Movie Therapy: The Vancouver International Film Festival 2010

After a few days chilling in Banff in the Rockies followed by a 13-hour bus ride to Vancouver I was very excited to be in a bigger city again. The Vancouver International Film Festival started the day after I arrived and the volunteers got a pass for the whole Festival (30 Sept. – 15 Oct 2010). We had to do six shifts but for the rest of the time were free to watch whatever films weren’t sold out, excellent! I picked up my usual gear, a too large t-shirt and my lanyard with the pass, from Noa, the energetic volunteer coordinator, and off I went to see two movies even before working my first shift that night.

The volunteer team at VIFF was great fun and it was really well organised. There were people from a variety of different cultural backgrounds and reasons to volunteer, from emerging filmmakers to absolute movie buffs whose decided goal it was to see as many of the films as humanly possible. My first shift was at the gala opening screening while for the rest of my shifts I was happily stationed at the info booth outside the Empire Granville Theatre. Our job was to help festival goers with general and more specific questions to do with the film schedule, ticket sales and directions to the venues. It turned out, however, that a lot of the tips we actually ended up giving were helping punters find a film they liked, so I decided that the perfekt job description was really ‘movie therapist’.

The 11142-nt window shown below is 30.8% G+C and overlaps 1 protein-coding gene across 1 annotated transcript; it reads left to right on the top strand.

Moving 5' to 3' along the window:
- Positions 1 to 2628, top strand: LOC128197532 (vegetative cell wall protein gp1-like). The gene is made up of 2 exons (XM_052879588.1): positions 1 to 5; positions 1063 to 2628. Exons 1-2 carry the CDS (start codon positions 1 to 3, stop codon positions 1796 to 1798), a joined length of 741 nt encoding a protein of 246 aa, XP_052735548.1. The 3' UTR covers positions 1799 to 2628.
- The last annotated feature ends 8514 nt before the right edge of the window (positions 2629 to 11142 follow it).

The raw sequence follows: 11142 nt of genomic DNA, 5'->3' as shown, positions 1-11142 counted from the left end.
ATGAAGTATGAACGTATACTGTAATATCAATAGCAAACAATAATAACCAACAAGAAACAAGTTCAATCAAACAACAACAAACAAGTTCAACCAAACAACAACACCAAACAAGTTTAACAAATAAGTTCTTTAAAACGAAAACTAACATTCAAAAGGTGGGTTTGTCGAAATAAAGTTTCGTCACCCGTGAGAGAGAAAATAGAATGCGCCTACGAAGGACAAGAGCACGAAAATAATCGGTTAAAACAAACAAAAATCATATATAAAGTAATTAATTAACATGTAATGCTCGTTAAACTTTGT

The VIFF programme was absolutely brilliant, it consisted of a wide range of excellent films from a large number of countries and genres. My main goal, of course, was to see as many documentaries as possible with the odd fiction drama thrown in as a ‘treat’, for instance the very moving Oscar nominee ‘When We Leave‘. I’m always intrigued to see how the audiences in different cities respond to the various cinematic offerings. Vancouver, it seemed, had many enthusiastic moviegoers, who appreciated challenging programming and reacted with great immediacy to the films they saw, e.g with spontaneous applause during ‘Pink Saris‘. I was also really pleased about the many Q&As with filmmakers, screenwriters and producers and attended as many of them as possible even if I didn’t actually manage to see the whole film.

VIFF is an event that excels in showcasing the best of Canadian and world cinema with industry sessions, such as a Film and TV Forum, occupying only a peripheral place during the festival. The extensive film programme was completed with some intriguing talks by filmmakers showcasing their films at the festival. One was by Sara McIntyre whose first feature ‘Two Indians Talking’ had got a great audience response and many of the cast was present at the Q&A following the first screening.

Here is a select list of films that left an impression on me during the festival and which will hopefully also come your way in the not so distant future.

Personal Favourites/Potentially Life-Changing Stuff (tissues recommended):
Marion Woodman: Dancing In The Flames (CA)
Leave Them Laughing (CA)

Also Worth Watching:
Pink Saris (UK)
Dancing Dreams (DE)
Cities On Speed (Mumbai/Bogota)
For Once In My Life (USA)
Bhutto (USA)
A Drummer’s Dream (CA)
Winds of Heaven (CA)
Schooling The World (USA)
In My Father’s Land (AUS)
Into The Wind (CA)
Freefall & Ghost Noise (CA shorts)


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